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# Advanced Math/Chain rule with f(x) and g(x)

Question
Hi Clyde

I don't really know how to find the derivative of a function like
[f(x)]^2/[g(2x)+2x] and need some help on it.

Sam

To solve problems like this, you apply the usual rules for differentiation:

Quotient rule: (u/v)' = (u'v - uv')/v^2

Here, u=f(x)^2, so u' = 2f(x)f'(x) by the power & chain rules.

Similarly, v=g(2x)+2x, which is 2g'(2x)+2 by the chain rule.

[ 2f(x)f'(x)(g(2x)+2x) - f(x)^2 (2g'(2x)+2) ] / [ (2g'(2x)+2)^2 ]

Volunteer

#### Clyde Oliver

##### Expertise

I can answer all questions up to, and including, graduate level mathematics. I am more likely to prefer questions beyond the level of calculus. I can answer any questions, from basic elementary number theory like how to prove the first three digits of powers of 2 repeat (they do, with period 100, starting at 8), all the way to advanced mathematics like proving Egorov's theorem or finding phase transitions in random networks.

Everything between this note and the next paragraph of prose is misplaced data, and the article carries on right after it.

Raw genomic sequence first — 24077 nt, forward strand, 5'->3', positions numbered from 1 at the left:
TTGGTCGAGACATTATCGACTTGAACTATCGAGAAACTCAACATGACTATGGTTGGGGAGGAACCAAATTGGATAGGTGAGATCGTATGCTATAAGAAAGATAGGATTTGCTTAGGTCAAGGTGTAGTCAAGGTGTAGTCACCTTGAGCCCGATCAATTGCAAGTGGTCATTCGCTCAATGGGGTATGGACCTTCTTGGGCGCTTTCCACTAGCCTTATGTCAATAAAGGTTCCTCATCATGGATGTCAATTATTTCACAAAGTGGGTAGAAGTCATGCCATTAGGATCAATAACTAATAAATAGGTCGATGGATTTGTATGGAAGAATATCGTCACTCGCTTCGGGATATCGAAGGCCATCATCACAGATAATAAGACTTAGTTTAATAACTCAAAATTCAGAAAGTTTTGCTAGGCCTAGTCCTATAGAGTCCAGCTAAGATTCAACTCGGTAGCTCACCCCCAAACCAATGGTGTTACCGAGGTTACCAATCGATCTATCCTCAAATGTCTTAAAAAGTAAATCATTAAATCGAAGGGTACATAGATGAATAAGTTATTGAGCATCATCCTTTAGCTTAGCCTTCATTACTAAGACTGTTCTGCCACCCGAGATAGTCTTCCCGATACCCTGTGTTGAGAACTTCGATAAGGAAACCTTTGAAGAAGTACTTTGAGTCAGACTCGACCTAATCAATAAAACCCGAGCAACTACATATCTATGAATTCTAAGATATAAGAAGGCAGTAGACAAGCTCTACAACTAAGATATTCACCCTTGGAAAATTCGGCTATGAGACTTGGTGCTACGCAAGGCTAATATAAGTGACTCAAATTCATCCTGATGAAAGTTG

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I am a PhD educated mathematician working in research at a major university.

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Various research journals of mathematics. Various talks & presentations (some short, some long), about either interesting classical material or about research work.

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BA mathematics & physics, PhD mathematics from a top 20 US school.

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Various honors related to grades, various fellowships & scholarships, awards for contributions to mathematics and education at my schools, etc.

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In the past, and as my career progresses, I have worked and continue to work as an educator and mentor to students of varying age levels, skill levels, and educational levels.